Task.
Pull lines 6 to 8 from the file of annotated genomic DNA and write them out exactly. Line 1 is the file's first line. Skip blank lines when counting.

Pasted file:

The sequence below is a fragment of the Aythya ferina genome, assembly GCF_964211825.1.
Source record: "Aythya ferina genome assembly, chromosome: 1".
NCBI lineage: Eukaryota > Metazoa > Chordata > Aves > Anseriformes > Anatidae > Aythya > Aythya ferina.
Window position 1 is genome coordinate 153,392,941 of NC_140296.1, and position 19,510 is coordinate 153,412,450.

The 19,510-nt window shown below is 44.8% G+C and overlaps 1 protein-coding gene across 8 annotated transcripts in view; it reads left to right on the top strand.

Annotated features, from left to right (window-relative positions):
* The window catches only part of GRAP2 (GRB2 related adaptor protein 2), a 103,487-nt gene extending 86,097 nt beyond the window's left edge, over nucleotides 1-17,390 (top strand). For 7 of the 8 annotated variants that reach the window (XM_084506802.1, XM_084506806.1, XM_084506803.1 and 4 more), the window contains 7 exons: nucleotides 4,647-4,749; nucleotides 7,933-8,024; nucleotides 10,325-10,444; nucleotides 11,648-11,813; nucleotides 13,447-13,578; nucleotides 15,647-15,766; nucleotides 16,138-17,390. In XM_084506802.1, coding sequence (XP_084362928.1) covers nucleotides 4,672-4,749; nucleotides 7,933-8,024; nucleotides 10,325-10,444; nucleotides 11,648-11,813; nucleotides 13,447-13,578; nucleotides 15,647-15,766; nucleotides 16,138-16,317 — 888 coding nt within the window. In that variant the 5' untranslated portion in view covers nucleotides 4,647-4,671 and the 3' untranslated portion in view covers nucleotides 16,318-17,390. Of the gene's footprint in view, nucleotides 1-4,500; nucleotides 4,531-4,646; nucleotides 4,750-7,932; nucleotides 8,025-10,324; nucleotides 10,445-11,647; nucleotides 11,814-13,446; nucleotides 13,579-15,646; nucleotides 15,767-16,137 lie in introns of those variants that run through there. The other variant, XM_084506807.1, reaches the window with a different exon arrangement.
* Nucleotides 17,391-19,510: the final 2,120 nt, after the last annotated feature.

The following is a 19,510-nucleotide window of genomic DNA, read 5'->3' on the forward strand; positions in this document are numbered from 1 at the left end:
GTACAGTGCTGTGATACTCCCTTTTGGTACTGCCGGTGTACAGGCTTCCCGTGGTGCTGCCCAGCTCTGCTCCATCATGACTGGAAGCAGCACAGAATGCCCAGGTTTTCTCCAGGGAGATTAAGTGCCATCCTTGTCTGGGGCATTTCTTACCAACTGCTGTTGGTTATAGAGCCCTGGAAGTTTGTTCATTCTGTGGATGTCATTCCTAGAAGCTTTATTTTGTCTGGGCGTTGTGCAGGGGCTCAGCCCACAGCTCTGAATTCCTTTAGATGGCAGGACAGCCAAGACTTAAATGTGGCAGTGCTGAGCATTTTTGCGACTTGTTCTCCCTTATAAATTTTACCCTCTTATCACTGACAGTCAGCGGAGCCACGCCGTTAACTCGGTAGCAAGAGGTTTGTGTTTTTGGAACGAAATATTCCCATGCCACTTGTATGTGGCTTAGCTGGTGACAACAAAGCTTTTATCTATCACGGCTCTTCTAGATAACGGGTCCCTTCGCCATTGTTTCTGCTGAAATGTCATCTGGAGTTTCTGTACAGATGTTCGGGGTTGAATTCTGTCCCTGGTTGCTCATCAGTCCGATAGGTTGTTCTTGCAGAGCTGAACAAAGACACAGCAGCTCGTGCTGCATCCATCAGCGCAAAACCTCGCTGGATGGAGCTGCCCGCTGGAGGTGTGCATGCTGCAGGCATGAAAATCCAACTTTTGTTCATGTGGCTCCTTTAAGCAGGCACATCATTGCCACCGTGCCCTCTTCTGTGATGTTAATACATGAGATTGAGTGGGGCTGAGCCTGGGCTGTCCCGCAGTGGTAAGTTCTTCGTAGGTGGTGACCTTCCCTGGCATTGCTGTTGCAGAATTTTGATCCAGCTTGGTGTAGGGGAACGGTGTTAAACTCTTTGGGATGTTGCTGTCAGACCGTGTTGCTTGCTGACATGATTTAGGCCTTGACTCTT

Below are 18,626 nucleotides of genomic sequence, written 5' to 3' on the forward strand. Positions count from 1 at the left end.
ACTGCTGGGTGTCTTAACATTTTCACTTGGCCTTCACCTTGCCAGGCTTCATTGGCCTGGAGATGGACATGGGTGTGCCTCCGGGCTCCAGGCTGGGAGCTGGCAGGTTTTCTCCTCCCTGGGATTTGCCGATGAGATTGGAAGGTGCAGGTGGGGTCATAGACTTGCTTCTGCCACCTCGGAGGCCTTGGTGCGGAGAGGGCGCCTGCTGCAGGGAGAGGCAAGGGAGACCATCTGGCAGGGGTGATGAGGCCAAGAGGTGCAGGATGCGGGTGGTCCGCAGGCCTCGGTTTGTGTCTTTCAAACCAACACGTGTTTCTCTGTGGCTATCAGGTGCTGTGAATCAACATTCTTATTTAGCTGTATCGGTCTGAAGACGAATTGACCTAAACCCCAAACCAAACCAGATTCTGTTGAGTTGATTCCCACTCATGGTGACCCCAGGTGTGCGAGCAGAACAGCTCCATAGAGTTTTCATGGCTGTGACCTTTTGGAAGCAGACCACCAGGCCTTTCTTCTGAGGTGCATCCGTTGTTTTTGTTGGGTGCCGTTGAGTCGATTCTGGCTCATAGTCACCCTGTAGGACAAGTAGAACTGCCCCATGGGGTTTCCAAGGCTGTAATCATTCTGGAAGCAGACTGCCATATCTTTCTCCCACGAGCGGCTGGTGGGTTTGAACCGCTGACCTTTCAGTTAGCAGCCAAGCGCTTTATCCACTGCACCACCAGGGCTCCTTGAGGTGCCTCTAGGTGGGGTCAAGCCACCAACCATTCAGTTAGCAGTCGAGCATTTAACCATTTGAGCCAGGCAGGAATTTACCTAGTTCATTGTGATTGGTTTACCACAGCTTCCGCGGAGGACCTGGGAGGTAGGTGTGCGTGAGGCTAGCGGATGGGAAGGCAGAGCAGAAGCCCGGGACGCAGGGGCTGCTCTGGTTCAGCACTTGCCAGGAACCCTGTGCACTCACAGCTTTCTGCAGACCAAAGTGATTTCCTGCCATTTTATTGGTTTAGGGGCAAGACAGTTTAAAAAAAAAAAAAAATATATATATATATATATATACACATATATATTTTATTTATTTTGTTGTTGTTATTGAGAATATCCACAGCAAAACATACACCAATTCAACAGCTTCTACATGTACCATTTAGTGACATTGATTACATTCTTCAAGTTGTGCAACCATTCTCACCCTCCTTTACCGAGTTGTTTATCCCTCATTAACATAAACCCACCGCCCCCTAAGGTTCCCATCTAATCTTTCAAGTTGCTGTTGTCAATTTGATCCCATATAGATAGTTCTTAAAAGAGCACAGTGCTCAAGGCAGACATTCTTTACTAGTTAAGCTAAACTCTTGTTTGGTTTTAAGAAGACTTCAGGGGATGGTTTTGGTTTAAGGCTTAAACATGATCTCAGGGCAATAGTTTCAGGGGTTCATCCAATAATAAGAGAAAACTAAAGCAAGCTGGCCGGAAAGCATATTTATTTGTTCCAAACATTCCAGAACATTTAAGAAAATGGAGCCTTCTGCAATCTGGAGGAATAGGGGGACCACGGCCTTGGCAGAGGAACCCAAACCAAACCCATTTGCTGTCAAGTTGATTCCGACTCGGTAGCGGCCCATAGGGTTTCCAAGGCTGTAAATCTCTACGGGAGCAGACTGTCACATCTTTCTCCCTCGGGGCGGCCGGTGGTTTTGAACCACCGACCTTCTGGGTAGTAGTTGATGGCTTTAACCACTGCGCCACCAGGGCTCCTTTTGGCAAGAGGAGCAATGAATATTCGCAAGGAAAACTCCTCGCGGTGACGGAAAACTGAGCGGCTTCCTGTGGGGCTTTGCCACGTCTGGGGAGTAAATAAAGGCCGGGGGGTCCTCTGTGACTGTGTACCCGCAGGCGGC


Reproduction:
Annotated features, from left to right (window-relative positions):
* The window catches only part of GRAP2 (GRB2 related adaptor protein 2), a 103,487-nt gene extending 86,097 nt beyond the window's left edge, over nucleotides 1-17,390 (top strand). For 7 of the 8 annotated variants that reach the window (XM_084506802.1, XM_084506806.1, XM_084506803.1 and 4 more), the window contains 7 exons: nucleotides 4,647-4,749; nucleotides 7,933-8,024; nucleotides 10,325-10,444; nucleotides 11,648-11,813; nucleotides 13,447-13,578; nucleotides 15,647-15,766; nucleotides 16,138-17,390. In XM_084506802.1, coding sequence (XP_084362928.1) covers nucleotides 4,672-4,749; nucleotides 7,933-8,024; nucleotides 10,325-10,444; nucleotides 11,648-11,813; nucleotides 13,447-13,578; nucleotides 15,647-15,766; nucleotides 16,138-16,317 — 888 coding nt within the window. In that variant the 5' untranslated portion in view covers nucleotides 4,647-4,671 and the 3' untranslated portion in view covers nucleotides 16,318-17,390. Of the gene's footprint in view, nucleotides 1-4,500; nucleotides 4,531-4,646; nucleotides 4,750-7,932; nucleotides 8,025-10,324; nucleotides 10,445-11,647; nucleotides 11,814-13,446; nucleotides 13,579-15,646; nucleotides 15,767-16,137 lie in introns of those variants that run through there. The other variant, XM_084506807.1, reaches the window with a different exon arrangement.
* Nucleotides 17,391-19,510: the final 2,120 nt, after the last annotated feature.